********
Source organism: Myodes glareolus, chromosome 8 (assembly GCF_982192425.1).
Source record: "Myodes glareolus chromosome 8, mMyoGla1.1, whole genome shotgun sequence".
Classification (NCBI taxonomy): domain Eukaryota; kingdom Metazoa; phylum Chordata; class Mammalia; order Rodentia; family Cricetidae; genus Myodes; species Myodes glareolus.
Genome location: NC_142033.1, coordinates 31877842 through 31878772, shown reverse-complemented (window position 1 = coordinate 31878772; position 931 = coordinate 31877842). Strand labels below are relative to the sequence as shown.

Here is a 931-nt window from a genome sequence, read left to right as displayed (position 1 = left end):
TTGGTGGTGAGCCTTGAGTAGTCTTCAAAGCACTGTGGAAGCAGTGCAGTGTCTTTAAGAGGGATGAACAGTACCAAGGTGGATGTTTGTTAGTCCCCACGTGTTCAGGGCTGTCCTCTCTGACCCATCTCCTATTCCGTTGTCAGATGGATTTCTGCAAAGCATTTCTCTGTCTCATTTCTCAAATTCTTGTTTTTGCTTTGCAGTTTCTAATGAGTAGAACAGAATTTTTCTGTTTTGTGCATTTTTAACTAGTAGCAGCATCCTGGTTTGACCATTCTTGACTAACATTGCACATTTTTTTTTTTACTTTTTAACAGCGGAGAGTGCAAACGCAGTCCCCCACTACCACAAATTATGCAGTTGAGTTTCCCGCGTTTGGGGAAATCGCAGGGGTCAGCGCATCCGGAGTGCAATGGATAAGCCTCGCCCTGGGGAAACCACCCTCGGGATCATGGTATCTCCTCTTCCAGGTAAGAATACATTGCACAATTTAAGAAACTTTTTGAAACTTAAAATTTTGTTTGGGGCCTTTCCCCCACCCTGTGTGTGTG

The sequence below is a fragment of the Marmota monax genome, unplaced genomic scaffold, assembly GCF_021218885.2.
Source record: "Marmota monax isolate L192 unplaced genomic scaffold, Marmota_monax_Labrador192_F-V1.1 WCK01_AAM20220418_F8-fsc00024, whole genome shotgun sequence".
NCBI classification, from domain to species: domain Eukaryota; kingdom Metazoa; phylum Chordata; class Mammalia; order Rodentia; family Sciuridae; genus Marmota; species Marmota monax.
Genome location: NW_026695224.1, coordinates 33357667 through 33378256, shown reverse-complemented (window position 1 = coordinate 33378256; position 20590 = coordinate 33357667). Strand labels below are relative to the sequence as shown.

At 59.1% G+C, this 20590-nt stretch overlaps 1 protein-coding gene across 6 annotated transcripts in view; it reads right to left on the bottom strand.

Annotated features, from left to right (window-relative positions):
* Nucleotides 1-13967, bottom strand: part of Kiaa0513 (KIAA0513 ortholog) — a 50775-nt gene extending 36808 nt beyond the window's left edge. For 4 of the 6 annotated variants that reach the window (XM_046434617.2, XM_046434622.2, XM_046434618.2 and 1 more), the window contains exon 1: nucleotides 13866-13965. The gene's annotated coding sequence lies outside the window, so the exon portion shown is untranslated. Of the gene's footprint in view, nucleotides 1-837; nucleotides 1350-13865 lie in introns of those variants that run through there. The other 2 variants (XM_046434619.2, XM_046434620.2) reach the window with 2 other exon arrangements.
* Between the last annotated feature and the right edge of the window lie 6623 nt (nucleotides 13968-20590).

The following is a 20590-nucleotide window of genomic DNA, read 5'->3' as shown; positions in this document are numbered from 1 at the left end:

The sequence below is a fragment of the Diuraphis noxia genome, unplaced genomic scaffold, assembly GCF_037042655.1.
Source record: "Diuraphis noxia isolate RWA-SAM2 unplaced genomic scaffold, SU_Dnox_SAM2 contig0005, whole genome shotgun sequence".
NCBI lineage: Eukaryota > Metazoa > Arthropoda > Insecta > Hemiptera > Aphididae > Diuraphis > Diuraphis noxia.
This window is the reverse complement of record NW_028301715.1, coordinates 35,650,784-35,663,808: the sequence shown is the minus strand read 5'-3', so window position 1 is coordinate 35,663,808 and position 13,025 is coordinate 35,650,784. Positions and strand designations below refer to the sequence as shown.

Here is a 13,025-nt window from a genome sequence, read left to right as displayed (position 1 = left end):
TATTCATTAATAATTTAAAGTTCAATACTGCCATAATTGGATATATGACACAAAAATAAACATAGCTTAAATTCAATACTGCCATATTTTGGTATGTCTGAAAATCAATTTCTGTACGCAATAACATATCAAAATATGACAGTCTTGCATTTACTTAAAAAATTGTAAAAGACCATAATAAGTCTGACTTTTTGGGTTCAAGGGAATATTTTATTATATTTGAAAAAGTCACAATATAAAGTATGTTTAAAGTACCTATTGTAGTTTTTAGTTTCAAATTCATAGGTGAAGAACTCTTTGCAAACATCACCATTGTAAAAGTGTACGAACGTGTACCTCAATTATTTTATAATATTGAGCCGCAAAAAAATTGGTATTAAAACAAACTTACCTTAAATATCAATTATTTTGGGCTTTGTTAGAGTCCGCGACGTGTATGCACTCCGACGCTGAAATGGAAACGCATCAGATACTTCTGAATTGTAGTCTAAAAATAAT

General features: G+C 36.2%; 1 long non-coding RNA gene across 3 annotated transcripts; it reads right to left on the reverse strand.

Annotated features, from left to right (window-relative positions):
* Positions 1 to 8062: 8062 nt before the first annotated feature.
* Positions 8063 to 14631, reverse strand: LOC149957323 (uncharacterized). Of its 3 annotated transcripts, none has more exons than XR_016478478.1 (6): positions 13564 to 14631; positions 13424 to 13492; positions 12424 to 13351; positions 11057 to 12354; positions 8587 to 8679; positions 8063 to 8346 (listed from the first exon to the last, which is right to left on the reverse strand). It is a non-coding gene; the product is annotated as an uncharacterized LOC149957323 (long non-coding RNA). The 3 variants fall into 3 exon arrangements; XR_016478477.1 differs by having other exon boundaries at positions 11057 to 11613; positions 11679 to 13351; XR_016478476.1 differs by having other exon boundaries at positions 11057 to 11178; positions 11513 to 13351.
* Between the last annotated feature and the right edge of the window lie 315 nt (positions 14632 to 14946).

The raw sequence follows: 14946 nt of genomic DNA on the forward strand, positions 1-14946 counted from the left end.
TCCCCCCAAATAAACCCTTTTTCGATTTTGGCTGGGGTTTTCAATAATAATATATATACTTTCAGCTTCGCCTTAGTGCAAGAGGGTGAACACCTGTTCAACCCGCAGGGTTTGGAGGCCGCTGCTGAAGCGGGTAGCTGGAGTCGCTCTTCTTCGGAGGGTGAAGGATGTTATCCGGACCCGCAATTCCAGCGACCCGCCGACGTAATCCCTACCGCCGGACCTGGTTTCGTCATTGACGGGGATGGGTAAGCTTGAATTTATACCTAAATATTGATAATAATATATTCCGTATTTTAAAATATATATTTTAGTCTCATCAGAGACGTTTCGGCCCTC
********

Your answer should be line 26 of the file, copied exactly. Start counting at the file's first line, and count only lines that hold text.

* Between the last annotated feature and the right edge of the window lie 315 nt (positions 14632 to 14946).